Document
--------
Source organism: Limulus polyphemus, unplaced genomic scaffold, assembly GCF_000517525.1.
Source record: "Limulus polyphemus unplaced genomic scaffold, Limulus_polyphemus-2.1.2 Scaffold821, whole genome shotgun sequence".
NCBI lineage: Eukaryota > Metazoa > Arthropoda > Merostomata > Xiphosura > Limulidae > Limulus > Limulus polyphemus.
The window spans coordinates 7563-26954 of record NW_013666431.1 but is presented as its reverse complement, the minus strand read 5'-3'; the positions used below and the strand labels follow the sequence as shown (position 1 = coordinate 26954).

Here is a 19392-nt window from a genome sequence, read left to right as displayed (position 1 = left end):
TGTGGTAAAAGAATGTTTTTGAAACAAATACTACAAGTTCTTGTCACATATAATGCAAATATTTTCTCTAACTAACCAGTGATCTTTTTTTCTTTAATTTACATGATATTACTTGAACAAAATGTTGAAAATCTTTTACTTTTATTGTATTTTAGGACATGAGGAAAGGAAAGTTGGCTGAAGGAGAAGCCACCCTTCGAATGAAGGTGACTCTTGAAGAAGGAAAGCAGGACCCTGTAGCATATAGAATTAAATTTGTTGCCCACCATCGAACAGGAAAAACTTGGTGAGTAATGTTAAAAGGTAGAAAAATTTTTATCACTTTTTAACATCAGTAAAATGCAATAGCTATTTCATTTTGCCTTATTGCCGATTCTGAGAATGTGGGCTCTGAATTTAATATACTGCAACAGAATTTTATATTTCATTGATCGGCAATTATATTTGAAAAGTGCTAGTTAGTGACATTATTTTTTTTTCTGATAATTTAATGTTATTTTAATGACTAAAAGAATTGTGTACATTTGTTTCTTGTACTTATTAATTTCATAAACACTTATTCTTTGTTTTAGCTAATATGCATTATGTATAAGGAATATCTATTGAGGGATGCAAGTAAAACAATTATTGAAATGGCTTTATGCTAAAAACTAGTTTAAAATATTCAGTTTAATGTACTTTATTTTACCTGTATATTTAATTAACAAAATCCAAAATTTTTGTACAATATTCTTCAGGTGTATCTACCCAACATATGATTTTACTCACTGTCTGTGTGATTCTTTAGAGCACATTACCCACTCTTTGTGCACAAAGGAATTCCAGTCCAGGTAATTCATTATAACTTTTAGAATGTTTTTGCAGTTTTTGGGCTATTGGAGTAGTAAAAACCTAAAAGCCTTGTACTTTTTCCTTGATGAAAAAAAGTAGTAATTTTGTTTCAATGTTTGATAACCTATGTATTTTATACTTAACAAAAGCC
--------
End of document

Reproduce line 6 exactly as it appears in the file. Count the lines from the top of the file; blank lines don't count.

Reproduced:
TGTGGTAAAAGAATGTTTTTGAAACAAATACTACAAGTTCTTGTCACATATAATGCAAATATTTTCTCTAACTAACCAGTGATCTTTTTTTCTTTAATTTACATGATATTACTTGAACAAAATGTTGAAAATCTTTTACTTTTATTGTATTTTAGGACATGAGGAAAGGAAAGTTGGCTGAAGGAGAAGCCACCCTTCGAATGAAGGTGACTCTTGAAGAAGGAAAGCAGGACCCTGTAGCATATAGAATTAAATTTGTTGCCCACCATCGAACAGGAAAAACTTGGTGAGTAATGTTAAAAGGTAGAAAAATTTTTATCACTTTTTAACATCAGTAAAATGCAATAGCTATTTCATTTTGCCTTATTGCCGATTCTGAGAATGTGGGCTCTGAATTTAATATACTGCAACAGAATTTTATATTTCATTGATCGGCAATTATATTTGAAAAGTGCTAGTTAGTGACATTATTTTTTTTTCTGATAATTTAATGTTATTTTAATGACTAAAAGAATTGTGTACATTTGTTTCTTGTACTTATTAATTTCATAAACACTTATTCTTTGTTTTAGCTAATATGCATTATGTATAAGGAATATCTATTGAGGGATGCAAGTAAAACAATTATTGAAATGGCTTTATGCTAAAAACTAGTTTAAAATATTCAGTTTAATGTACTTTATTTTACCTGTATATTTAATTAACAAAATCCAAAATTTTTGTACAATATTCTTCAGGTGTATCTACCCAACATATGATTTTACTCACTGTCTGTGTGATTCTTTAGAGCACATTACCCACTCTTTGTGCACAAAGGAATTCCAGTCCAGGTAATTCATTATAACTTTTAGAATGTTTTTGCAGTTTTTGGGCTATTGGAGTAGTAAAAACCTAAAAGCCTTGTACTTTTTCCTTGATGAAAAAAAGTAGTAATTTTGTTTCAATGTTTGATAACCTATGTATTTTATACTTAACAAAAGCC